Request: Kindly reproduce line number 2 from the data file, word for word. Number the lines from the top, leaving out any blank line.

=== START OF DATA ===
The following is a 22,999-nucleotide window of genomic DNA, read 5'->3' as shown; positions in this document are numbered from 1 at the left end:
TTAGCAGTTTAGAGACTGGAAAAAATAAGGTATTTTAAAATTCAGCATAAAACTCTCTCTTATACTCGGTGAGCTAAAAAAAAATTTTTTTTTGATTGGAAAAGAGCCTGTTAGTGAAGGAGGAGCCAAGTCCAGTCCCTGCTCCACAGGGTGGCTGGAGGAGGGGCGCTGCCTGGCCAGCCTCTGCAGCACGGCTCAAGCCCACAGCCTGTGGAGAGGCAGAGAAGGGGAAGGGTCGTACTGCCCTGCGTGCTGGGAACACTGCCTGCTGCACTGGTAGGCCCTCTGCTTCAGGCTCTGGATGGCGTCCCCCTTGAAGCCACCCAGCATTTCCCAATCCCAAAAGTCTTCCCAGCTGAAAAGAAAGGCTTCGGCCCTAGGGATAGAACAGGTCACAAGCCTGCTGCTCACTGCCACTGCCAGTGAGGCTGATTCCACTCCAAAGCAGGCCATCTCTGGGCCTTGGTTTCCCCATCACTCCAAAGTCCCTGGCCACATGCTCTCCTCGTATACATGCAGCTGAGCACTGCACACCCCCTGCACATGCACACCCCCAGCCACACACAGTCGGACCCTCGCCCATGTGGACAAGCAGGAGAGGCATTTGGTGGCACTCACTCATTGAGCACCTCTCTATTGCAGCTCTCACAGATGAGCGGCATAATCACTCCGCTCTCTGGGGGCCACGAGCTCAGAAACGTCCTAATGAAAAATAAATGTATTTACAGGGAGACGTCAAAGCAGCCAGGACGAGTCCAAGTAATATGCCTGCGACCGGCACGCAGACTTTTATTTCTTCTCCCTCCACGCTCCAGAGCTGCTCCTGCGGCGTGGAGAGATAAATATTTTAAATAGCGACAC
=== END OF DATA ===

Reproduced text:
TTAGCAGTTTAGAGACTGGAAAAAATAAGGTATTTTAAAATTCAGCATAAAACTCTCTCTTATACTCGGTGAGCTAAAAAAAAATTTTTTTTTGATTGGAAAAGAGCCTGTTAGTGAAGGAGGAGCCAAGTCCAGTCCCTGCTCCACAGGGTGGCTGGAGGAGGGGCGCTGCCTGGCCAGCCTCTGCAGCACGGCTCAAGCCCACAGCCTGTGGAGAGGCAGAGAAGGGGAAGGGTCGTACTGCCCTGCGTGCTGGGAACACTGCCTGCTGCACTGGTAGGCCCTCTGCTTCAGGCTCTGGATGGCGTCCCCCTTGAAGCCACCCAGCATTTCCCAATCCCAAAAGTCTTCCCAGCTGAAAAGAAAGGCTTCGGCCCTAGGGATAGAACAGGTCACAAGCCTGCTGCTCACTGCCACTGCCAGTGAGGCTGATTCCACTCCAAAGCAGGCCATCTCTGGGCCTTGGTTTCCCCATCACTCCAAAGTCCCTGGCCACATGCTCTCCTCGTATACATGCAGCTGAGCACTGCACACCCCCTGCACATGCACACCCCCAGCCACACACAGTCGGACCCTCGCCCATGTGGACAAGCAGGAGAGGCATTTGGTGGCACTCACTCATTGAGCACCTCTCTATTGCAGCTCTCACAGATGAGCGGCATAATCACTCCGCTCTCTGGGGGCCACGAGCTCAGAAACGTCCTAATGAAAAATAAATGTATTTACAGGGAGACGTCAAAGCAGCCAGGACGAGTCCAAGTAATATGCCTGCGACCGGCACGCAGACTTTTATTTCTTCTCCCTCCACGCTCCAGAGCTGCTCCTGCGGCGTGGAGAGATAAATATTTTAAATAGCGACAC